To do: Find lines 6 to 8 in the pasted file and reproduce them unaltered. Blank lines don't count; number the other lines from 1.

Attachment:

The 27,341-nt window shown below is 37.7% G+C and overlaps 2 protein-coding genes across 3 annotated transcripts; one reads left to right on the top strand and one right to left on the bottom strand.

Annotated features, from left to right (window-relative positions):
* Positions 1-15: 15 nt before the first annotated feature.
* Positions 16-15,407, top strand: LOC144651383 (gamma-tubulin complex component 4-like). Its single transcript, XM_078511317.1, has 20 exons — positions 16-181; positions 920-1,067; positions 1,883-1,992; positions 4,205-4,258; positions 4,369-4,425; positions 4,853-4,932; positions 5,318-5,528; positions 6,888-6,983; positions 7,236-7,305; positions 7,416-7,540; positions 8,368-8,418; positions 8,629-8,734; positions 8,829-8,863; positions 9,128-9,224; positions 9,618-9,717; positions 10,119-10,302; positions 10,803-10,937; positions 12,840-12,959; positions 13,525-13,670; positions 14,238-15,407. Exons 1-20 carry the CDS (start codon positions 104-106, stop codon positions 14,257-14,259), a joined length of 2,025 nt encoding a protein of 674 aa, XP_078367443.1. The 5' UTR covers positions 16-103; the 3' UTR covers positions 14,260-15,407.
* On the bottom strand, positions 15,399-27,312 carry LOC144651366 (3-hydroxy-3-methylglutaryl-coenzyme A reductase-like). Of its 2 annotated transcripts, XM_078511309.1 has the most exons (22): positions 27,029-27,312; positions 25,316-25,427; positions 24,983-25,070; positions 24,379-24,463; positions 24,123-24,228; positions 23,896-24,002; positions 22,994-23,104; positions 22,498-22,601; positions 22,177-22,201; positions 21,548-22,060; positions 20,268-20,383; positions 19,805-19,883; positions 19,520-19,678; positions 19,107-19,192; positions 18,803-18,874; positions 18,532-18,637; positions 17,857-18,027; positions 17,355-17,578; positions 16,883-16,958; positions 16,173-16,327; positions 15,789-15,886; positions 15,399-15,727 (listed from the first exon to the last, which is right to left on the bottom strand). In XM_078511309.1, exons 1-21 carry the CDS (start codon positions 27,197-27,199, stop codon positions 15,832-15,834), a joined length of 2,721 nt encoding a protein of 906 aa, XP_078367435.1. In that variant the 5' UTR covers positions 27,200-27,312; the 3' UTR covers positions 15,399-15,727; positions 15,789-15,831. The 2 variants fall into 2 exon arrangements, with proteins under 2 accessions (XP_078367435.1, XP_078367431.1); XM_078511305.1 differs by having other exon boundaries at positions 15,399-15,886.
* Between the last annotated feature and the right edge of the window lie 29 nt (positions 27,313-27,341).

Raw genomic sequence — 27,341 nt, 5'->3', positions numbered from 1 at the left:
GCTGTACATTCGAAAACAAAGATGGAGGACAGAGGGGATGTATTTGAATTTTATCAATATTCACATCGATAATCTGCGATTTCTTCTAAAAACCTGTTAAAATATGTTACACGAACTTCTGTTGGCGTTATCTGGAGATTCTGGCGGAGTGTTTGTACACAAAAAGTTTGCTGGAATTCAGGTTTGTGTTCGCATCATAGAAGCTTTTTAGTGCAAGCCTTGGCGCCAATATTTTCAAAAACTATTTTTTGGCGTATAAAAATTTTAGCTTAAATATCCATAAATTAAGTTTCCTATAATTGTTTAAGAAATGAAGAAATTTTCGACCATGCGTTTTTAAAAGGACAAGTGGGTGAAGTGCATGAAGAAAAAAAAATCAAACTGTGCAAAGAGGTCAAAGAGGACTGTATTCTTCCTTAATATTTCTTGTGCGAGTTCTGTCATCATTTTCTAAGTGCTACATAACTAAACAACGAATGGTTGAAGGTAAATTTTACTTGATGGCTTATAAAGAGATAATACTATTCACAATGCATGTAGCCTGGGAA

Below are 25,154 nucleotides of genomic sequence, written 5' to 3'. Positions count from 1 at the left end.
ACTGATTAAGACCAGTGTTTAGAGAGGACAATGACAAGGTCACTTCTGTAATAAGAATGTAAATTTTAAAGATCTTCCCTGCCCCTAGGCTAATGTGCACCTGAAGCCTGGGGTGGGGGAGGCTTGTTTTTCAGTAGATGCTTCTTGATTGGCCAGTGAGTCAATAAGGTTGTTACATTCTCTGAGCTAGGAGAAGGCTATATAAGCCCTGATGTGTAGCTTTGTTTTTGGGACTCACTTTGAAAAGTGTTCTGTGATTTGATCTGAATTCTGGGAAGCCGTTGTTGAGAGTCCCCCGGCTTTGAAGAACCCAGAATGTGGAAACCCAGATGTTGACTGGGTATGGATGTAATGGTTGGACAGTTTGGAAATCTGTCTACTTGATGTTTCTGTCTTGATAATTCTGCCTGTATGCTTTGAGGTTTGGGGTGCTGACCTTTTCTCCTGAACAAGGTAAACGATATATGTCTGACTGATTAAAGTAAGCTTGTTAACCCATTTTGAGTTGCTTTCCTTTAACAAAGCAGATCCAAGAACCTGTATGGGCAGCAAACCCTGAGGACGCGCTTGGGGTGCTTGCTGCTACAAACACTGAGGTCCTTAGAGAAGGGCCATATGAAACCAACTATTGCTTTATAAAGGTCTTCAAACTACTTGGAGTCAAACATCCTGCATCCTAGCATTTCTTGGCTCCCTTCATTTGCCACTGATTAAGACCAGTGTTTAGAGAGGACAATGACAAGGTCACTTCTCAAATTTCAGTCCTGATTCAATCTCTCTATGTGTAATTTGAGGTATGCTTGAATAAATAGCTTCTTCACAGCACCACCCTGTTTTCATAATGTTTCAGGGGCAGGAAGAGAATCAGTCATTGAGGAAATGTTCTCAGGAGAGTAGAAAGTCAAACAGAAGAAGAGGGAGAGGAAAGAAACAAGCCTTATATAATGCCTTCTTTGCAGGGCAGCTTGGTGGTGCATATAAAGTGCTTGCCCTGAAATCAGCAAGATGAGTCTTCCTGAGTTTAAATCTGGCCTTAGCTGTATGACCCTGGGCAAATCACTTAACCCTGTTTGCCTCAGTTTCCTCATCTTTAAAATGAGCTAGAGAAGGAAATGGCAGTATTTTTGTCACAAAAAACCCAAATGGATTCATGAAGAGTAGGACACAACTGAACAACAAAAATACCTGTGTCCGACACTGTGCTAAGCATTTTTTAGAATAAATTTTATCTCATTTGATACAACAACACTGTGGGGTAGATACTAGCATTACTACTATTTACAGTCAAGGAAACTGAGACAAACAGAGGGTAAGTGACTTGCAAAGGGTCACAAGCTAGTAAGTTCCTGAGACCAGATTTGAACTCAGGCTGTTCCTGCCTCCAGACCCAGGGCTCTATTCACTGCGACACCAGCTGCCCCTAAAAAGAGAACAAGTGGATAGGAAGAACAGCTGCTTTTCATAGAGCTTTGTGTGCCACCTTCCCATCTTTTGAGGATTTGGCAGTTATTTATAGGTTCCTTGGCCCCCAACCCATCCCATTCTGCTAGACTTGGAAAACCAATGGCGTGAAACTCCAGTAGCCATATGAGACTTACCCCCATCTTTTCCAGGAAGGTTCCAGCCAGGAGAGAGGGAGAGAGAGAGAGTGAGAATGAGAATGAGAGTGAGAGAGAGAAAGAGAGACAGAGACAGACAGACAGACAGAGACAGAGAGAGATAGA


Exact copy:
* Between the last annotated feature and the right edge of the window lie 29 nt (positions 27,313-27,341).

Raw genomic sequence — 27,341 nt, 5'->3', positions numbered from 1 at the left:
GCTGTACATTCGAAAACAAAGATGGAGGACAGAGGGGATGTATTTGAATTTTATCAATATTCACATCGATAATCTGCGATTTCTTCTAAAAACCTGTTAAAATATGTTACACGAACTTCTGTTGGCGTTATCTGGAGATTCTGGCGGAGTGTTTGTACACAAAAAGTTTGCTGGAATTCAGGTTTGTGTTCGCATCATAGAAGCTTTTTAGTGCAAGCCTTGGCGCCAATATTTTCAAAAACTATTTTTTGGCGTATAAAAATTTTAGCTTAAATATCCATAAATTAAGTTTCCTATAATTGTTTAAGAAATGAAGAAATTTTCGACCATGCGTTTTTAAAAGGACAAGTGGGTGAAGTGCATGAAGAAAAAAAAATCAAACTGTGCAAAGAGGTCAAAGAGGACTGTATTCTTCCTTAATATTTCTTGTGCGAGTTCTGTCATCATTTTCTAAGTGCTACATAACTAAACAACGAATGGTTGAAGGTAAATTTTACTTGATGGCTTATAAAGAGATAATACTATTCACAATGCATGTAGCCTGGGAA